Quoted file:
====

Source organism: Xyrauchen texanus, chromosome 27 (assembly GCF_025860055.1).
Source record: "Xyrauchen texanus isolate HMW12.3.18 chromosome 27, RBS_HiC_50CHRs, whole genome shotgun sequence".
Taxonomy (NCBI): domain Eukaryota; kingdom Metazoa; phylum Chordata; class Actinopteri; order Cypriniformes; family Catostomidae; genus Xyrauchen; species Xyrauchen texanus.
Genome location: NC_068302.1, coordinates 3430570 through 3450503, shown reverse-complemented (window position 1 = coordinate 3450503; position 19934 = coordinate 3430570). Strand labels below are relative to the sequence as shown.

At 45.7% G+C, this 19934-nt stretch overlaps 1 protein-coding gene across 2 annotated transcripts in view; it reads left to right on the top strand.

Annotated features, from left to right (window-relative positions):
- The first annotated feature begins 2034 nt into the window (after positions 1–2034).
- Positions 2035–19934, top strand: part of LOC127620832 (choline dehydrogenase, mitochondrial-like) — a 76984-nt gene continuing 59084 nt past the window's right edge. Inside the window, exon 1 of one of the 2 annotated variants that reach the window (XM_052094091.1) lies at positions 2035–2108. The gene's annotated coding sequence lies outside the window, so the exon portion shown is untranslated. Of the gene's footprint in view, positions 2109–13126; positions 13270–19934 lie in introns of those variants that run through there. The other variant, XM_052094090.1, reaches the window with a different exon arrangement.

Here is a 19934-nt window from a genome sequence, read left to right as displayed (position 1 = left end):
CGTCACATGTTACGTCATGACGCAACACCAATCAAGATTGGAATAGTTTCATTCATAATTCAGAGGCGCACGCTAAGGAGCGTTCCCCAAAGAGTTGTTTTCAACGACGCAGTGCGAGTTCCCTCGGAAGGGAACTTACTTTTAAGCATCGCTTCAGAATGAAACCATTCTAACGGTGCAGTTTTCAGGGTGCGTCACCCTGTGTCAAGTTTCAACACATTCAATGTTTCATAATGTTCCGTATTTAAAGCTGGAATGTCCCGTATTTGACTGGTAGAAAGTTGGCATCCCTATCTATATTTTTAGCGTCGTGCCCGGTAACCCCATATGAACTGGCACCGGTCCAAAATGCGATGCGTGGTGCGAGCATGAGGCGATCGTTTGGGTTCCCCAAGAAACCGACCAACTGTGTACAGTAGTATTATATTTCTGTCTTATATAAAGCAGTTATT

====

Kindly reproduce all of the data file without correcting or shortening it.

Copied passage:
Source organism: Xyrauchen texanus, chromosome 27 (assembly GCF_025860055.1).
Source record: "Xyrauchen texanus isolate HMW12.3.18 chromosome 27, RBS_HiC_50CHRs, whole genome shotgun sequence".
Taxonomy (NCBI): domain Eukaryota; kingdom Metazoa; phylum Chordata; class Actinopteri; order Cypriniformes; family Catostomidae; genus Xyrauchen; species Xyrauchen texanus.
Genome location: NC_068302.1, coordinates 3430570 through 3450503, shown reverse-complemented (window position 1 = coordinate 3450503; position 19934 = coordinate 3430570). Strand labels below are relative to the sequence as shown.

At 45.7% G+C, this 19934-nt stretch overlaps 1 protein-coding gene across 2 annotated transcripts in view; it reads left to right on the top strand.

Annotated features, from left to right (window-relative positions):
- The first annotated feature begins 2034 nt into the window (after positions 1–2034).
- Positions 2035–19934, top strand: part of LOC127620832 (choline dehydrogenase, mitochondrial-like) — a 76984-nt gene continuing 59084 nt past the window's right edge. Inside the window, exon 1 of one of the 2 annotated variants that reach the window (XM_052094091.1) lies at positions 2035–2108. The gene's annotated coding sequence lies outside the window, so the exon portion shown is untranslated. Of the gene's footprint in view, positions 2109–13126; positions 13270–19934 lie in introns of those variants that run through there. The other variant, XM_052094090.1, reaches the window with a different exon arrangement.

Here is a 19934-nt window from a genome sequence, read left to right as displayed (position 1 = left end):
CGTCACATGTTACGTCATGACGCAACACCAATCAAGATTGGAATAGTTTCATTCATAATTCAGAGGCGCACGCTAAGGAGCGTTCCCCAAAGAGTTGTTTTCAACGACGCAGTGCGAGTTCCCTCGGAAGGGAACTTACTTTTAAGCATCGCTTCAGAATGAAACCATTCTAACGGTGCAGTTTTCAGGGTGCGTCACCCTGTGTCAAGTTTCAACACATTCAATGTTTCATAATGTTCCGTATTTAAAGCTGGAATGTCCCGTATTTGACTGGTAGAAAGTTGGCATCCCTATCTATATTTTTAGCGTCGTGCCCGGTAACCCCATATGAACTGGCACCGGTCCAAAATGCGATGCGTGGTGCGAGCATGAGGCGATCGTTTGGGTTCCCCAAGAAACCGACCAACTGTGTACAGTAGTATTATATTTCTGTCTTATATAAAGCAGTTATT